Food that is not harmful to our body and that which is pleasant to our mind is pathya (wholesome food). This is always recommended and one which is harmful both for the body and the mind is not recommended and hence called as apathya (unwholesome food).

In the last segment of this article we discussed about the importance of RESTRICTED DIETARY REGIMEN during and for the treatment of any bodily imbalance. And when it comes to the Ayurvedic management of any illness, the treatment is incomplete without an appropriate dietary and lifestyle intervention. In today’s segment let us have a look at a chart which we need to follow for optimum health. This could be termed as the THUMB RULE(s) for the healthy individual to continue with their good health.

Food pointers Ideal for daily consumption/practice Not ideal for regular consumption/practice
Number of meals 2 major meals (breakfast is optional, unless too hungry) More than 3 meals, repeated bouts of eating, binging, emotional eating
Meal times ·      Noon (lunch) & around sunset (dinner)

·      When hungry or when the tongue is clean and pink

·      Irregular meal times

·      When not hungry or the previous meal is undigested or when the tongue is coated and white(which denotes indigestion)

Cereals Rice(which is at least a year old),wheat , jowar, daliya Ragi, corn, bajra
Pulses Green gram, masoor (pink lentil), chawli(lobia dal) toor dal (yellow lentil), vatana (green pea), matki(moth bean)
Vegetables Bottle gourd, ridge gourd, snake gourd, brinjal, bitter gourd, lady finger, tender radish, cluster beans(chitki)

Leafy vegetables like palak, amaranth

Cabbage, methi(fenugreek), shepu(dil), calocasia(alu)
Fruits Pomegranate, gooseberry(awala), hapus mango, anjeer, black raisins tomato, papaya, banana, oranges, jackfruit, pineapple, chikoo, apple, sweet lime
Milk/Milk product Pure cow milk(A2), cow ghee made by melting butter Other types of milk and derivatives, table butter, buttermilk, curd, yoghurt, cheese, paneer etc.

Having milk or ice cream before sleeping.

Non veg mutton Chicken, fish, egg, shellfish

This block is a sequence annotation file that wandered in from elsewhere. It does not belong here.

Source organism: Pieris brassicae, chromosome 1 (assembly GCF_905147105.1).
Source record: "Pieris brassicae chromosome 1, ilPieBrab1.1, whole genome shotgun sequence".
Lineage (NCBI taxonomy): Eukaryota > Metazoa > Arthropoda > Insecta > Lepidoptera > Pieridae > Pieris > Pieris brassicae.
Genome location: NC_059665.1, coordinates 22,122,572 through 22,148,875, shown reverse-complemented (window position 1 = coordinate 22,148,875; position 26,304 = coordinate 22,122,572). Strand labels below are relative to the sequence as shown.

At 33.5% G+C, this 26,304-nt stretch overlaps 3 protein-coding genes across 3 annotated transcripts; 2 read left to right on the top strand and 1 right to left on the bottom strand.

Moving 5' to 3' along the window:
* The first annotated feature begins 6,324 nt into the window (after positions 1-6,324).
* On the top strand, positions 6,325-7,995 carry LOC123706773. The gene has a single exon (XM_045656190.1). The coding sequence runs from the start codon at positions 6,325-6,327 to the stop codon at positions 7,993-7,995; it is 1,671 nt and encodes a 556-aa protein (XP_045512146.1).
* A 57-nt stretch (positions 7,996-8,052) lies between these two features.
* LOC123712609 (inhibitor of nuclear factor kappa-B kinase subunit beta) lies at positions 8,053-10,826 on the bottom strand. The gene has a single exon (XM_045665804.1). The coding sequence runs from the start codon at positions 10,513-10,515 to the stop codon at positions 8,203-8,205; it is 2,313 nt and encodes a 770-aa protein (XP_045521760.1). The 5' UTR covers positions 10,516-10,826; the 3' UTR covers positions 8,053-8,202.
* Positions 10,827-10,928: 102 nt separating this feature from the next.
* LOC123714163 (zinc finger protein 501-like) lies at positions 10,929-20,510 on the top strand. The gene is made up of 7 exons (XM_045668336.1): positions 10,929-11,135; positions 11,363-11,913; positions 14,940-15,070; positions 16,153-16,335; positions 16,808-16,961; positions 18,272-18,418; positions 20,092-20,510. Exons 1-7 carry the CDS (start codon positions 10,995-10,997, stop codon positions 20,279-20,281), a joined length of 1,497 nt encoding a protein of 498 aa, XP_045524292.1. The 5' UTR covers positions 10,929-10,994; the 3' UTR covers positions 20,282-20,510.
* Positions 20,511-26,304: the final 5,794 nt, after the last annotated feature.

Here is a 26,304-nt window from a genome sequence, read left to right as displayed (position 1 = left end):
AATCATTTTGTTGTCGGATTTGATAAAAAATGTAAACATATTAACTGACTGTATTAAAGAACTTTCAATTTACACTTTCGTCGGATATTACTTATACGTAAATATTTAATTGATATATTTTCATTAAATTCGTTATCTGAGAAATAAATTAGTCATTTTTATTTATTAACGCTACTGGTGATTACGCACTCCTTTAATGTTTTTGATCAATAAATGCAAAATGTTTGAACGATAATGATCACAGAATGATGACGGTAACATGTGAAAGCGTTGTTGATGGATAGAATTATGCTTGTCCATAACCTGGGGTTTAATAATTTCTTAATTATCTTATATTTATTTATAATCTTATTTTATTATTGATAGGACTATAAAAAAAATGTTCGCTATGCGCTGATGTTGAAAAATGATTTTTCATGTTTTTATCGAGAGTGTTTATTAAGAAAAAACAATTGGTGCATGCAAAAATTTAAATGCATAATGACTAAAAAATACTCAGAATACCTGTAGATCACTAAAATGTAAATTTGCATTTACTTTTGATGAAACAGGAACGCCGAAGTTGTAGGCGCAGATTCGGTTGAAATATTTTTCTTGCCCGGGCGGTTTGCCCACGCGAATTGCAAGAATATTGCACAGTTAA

Beverages Tea/coffee not more than two cups daily Avoid drinking on empty stomach or after meals. Avoid milk tea.
Water consumption Based on thirst factor.

Boiled and cooled water is ideal.

Excessive amounts /hydrotherapy, etc.

Energy drinks/chilled water especially with meals.

Mode of cooking Boiled, steamed or roasted Fried in oil, raw, fermented, processed, salted & preserved, sprouted, etc.
Others ·          Use ghee for tempering dal or sabji with cumin, coriander seeds

·          Use ghee for deep frying.

·          Use of Himalayan rock salt for cooking.

·          Unheated honey

·          Use of oil for tempering with asafoetida, mustard seeds, chillies, excessive garlic or onion, etc.

·          Using oils with low smoke point especially low-grade olive oil for deep frying.

·          Avoid dried food (meat or vegetables) and meat from a diseased animal.


The contents in the do’s column are ideal to be eaten or practised every day whereas the contents in the don’ts column are harmful if ingested or practised everyday (occasional consumption may not be as harmful). There are clear rationales behind the information giving in the above table. The foods given in the regular consumption category have a very positive effect on the body, mind and the soul of an individual. Yet there are a few exceptions, changes to be made according to the body type or the seasonal variation.

People may argue that they have been having a certain type of food or certain lifestyle which they have been following for a long time but without any obvious problems. The reason behind this is the body is habituated to certain food or lifestyle which may apparently be harmful but does not show instant bad reaction but it gives rise to disorders which may look peripherally irrelevant like certain allergies, auto-immune syndromes, idiopathic disorders, chronic digestive imbalances and almost all metabolic disorders.

The allopathic system of medicine looks at food in terms of chemical compounds like proteins, carbohydrates, fats, etc. whereas Ayurved even considers the physical attributes such as temperature, age, density, texture, structural arrangement etc. of a given food item; for eg. cold water and hot water both have different properties and set of actions even though the basic item remains the same. Similarly, newly harvested rice becomes heavier for digestion than old rice even though the nutritional content remains the same according to the modern standards.

Also, there is this trend nowadays to believe in blind researches that influence the food market extensively which compels people to believe in so called “SUPER FOODS” which usually are expensive, exotic, unheard and rare. These researchers are proven wrong by newer researchers which introduce newer super foods and the trend continues. Foods like olive oil, rice bran oil, oats, muesli, corn flakes, quinoa, wild rice, black rice, brown rice, edamame, sea algae, flax seeds, green tea, spirulina, etc. are absolutely not necessary or sometimes downright harmful if eaten excessively. Stick to your local produce and eat logically respecting your appetite, body, diurnal and seasonal variation.

It is rightly said –

“If food is correct, medicine is not necessary.  If food is incorrect, medicine is of no use!”


Dr SujalTorgalPatil

Consultant at Traya Natural Health Centre


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